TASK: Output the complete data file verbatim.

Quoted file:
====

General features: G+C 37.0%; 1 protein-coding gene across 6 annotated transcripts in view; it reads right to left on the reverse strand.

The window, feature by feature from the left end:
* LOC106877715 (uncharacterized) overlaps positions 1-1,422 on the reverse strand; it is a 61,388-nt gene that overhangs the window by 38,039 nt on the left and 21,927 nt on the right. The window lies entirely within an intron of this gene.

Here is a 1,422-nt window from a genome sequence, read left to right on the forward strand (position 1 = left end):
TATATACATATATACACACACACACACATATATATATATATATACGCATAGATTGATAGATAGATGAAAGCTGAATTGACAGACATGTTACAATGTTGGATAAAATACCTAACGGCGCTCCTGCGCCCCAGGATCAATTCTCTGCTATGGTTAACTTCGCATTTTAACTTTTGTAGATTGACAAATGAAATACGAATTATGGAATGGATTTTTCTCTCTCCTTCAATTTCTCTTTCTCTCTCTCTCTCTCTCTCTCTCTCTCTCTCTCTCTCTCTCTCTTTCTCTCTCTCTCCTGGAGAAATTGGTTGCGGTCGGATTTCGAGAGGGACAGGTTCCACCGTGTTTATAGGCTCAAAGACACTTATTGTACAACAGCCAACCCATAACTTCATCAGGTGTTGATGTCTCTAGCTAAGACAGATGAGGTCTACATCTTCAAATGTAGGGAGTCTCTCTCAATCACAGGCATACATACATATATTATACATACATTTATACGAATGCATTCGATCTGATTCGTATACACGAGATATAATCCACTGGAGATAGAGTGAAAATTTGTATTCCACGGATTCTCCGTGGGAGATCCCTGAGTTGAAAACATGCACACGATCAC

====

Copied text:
General features: G+C 37.0%; 1 protein-coding gene across 6 annotated transcripts in view; it reads right to left on the reverse strand.

The window, feature by feature from the left end:
* LOC106877715 (uncharacterized) overlaps positions 1-1,422 on the reverse strand; it is a 61,388-nt gene that overhangs the window by 38,039 nt on the left and 21,927 nt on the right. The window lies entirely within an intron of this gene.

Here is a 1,422-nt window from a genome sequence, read left to right on the forward strand (position 1 = left end):
TATATACATATATACACACACACACACATATATATATATATATACGCATAGATTGATAGATAGATGAAAGCTGAATTGACAGACATGTTACAATGTTGGATAAAATACCTAACGGCGCTCCTGCGCCCCAGGATCAATTCTCTGCTATGGTTAACTTCGCATTTTAACTTTTGTAGATTGACAAATGAAATACGAATTATGGAATGGATTTTTCTCTCTCCTTCAATTTCTCTTTCTCTCTCTCTCTCTCTCTCTCTCTCTCTCTCTCTCTCTCTCTCTTTCTCTCTCTCTCCTGGAGAAATTGGTTGCGGTCGGATTTCGAGAGGGACAGGTTCCACCGTGTTTATAGGCTCAAAGACACTTATTGTACAACAGCCAACCCATAACTTCATCAGGTGTTGATGTCTCTAGCTAAGACAGATGAGGTCTACATCTTCAAATGTAGGGAGTCTCTCTCAATCACAGGCATACATACATATATTATACATACATTTATACGAATGCATTCGATCTGATTCGTATACACGAGATATAATCCACTGGAGATAGAGTGAAAATTTGTATTCCACGGATTCTCCGTGGGAGATCCCTGAGTTGAAAACATGCACACGATCAC